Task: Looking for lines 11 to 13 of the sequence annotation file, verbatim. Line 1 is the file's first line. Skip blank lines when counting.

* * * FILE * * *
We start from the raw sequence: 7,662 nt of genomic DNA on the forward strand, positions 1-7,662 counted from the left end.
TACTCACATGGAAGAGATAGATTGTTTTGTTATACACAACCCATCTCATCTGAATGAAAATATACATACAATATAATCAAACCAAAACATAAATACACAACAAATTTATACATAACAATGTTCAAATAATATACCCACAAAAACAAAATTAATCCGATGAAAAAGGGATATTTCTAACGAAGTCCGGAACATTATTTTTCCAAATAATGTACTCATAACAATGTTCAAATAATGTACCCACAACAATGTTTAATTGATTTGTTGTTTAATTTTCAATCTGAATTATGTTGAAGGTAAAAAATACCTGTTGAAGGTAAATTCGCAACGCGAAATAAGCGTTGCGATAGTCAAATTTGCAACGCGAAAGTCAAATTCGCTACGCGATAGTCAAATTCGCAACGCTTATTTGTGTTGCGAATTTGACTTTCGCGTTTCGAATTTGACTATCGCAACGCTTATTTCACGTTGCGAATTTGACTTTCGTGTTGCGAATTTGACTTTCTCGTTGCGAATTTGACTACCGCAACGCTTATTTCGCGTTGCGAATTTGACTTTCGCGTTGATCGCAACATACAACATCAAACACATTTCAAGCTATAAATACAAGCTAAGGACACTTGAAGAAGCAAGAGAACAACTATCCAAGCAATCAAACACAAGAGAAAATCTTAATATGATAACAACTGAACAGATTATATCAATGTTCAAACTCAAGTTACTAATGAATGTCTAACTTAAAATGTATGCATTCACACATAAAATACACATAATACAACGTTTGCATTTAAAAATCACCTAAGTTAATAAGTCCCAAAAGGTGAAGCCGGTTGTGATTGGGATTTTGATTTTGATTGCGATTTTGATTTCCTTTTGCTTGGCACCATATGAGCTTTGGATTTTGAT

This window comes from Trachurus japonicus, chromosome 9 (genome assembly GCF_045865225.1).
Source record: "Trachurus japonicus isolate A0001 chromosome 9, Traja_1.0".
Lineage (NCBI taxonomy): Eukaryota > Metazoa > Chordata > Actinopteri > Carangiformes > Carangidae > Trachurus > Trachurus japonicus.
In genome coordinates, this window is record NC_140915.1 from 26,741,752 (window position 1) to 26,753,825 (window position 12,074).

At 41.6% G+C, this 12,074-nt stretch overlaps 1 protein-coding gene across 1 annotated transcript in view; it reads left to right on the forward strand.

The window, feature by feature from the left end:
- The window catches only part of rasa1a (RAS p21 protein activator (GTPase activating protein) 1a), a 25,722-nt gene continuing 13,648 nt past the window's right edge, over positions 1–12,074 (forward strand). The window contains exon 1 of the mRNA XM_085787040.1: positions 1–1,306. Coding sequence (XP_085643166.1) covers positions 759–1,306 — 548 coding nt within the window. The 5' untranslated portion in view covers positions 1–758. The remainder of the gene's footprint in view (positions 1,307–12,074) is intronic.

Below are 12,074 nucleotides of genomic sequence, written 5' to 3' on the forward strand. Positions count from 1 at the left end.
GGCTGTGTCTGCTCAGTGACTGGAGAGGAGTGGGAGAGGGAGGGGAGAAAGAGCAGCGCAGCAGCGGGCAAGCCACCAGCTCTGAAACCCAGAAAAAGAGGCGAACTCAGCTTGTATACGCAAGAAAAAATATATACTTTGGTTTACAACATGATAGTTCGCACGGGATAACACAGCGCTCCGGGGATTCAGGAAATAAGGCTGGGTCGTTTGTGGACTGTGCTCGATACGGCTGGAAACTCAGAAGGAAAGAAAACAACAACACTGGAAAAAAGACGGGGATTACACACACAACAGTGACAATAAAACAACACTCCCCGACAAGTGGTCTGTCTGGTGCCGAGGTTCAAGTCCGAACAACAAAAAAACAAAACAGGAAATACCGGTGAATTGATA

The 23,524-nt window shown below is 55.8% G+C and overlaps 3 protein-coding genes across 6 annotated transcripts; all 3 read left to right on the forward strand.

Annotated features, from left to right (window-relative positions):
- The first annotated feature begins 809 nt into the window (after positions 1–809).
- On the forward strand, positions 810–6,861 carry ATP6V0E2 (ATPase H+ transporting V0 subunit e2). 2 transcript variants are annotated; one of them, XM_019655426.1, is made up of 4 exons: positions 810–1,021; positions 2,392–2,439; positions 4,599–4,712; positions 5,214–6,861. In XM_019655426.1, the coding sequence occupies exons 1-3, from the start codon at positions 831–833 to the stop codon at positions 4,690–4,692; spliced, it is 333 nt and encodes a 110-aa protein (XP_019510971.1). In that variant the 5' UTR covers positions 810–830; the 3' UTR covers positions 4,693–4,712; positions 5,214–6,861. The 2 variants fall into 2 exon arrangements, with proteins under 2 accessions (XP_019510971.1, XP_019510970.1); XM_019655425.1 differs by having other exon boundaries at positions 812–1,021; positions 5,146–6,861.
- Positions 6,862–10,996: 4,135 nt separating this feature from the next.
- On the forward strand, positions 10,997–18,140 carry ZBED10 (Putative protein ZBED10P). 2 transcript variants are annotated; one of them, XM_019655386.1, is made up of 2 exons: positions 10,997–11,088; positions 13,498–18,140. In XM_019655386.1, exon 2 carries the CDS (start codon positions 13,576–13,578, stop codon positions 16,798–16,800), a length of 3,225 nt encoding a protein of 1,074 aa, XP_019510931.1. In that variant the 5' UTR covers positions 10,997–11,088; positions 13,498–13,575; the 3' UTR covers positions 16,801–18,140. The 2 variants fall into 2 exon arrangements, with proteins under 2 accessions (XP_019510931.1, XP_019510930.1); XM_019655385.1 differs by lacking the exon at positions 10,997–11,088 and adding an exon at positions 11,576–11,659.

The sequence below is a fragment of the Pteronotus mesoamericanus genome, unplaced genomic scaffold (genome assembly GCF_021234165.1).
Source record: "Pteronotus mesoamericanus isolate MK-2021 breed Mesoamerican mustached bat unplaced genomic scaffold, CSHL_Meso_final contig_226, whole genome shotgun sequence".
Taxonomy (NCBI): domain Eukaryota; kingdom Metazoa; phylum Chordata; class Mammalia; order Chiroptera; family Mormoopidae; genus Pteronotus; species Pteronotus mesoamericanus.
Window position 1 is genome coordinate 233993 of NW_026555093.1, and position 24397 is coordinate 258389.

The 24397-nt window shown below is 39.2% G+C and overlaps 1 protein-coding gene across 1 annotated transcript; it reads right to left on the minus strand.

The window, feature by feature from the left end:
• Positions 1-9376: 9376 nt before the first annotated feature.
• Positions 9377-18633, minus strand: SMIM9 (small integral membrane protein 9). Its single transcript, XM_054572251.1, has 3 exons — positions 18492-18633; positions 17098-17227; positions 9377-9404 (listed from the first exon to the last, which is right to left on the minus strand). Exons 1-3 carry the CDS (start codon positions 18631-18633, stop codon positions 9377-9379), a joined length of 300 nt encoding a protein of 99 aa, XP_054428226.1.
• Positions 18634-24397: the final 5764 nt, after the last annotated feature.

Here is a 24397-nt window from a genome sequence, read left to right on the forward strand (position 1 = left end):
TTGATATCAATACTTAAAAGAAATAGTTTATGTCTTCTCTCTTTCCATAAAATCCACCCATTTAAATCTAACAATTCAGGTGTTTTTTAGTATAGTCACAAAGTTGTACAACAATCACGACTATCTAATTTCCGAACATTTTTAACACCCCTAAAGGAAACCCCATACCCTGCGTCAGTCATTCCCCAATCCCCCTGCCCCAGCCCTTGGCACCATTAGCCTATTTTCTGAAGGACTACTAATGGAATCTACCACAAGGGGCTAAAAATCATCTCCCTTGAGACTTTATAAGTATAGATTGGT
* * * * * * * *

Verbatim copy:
GGCTGTGTCTGCTCAGTGACTGGAGAGGAGTGGGAGAGGGAGGGGAGAAAGAGCAGCGCAGCAGCGGGCAAGCCACCAGCTCTGAAACCCAGAAAAAGAGGCGAACTCAGCTTGTATACGCAAGAAAAAATATATACTTTGGTTTACAACATGATAGTTCGCACGGGATAACACAGCGCTCCGGGGATTCAGGAAATAAGGCTGGGTCGTTTGTGGACTGTGCTCGATACGGCTGGAAACTCAGAAGGAAAGAAAACAACAACACTGGAAAAAAGACGGGGATTACACACACAACAGTGACAATAAAACAACACTCCCCGACAAGTGGTCTGTCTGGTGCCGAGGTTCAAGTCCGAACAACAAAAAAACAAAACAGGAAATACCGGTGAATTGATA

The 23,524-nt window shown below is 55.8% G+C and overlaps 3 protein-coding genes across 6 annotated transcripts; all 3 read left to right on the forward strand.

Annotated features, from left to right (window-relative positions):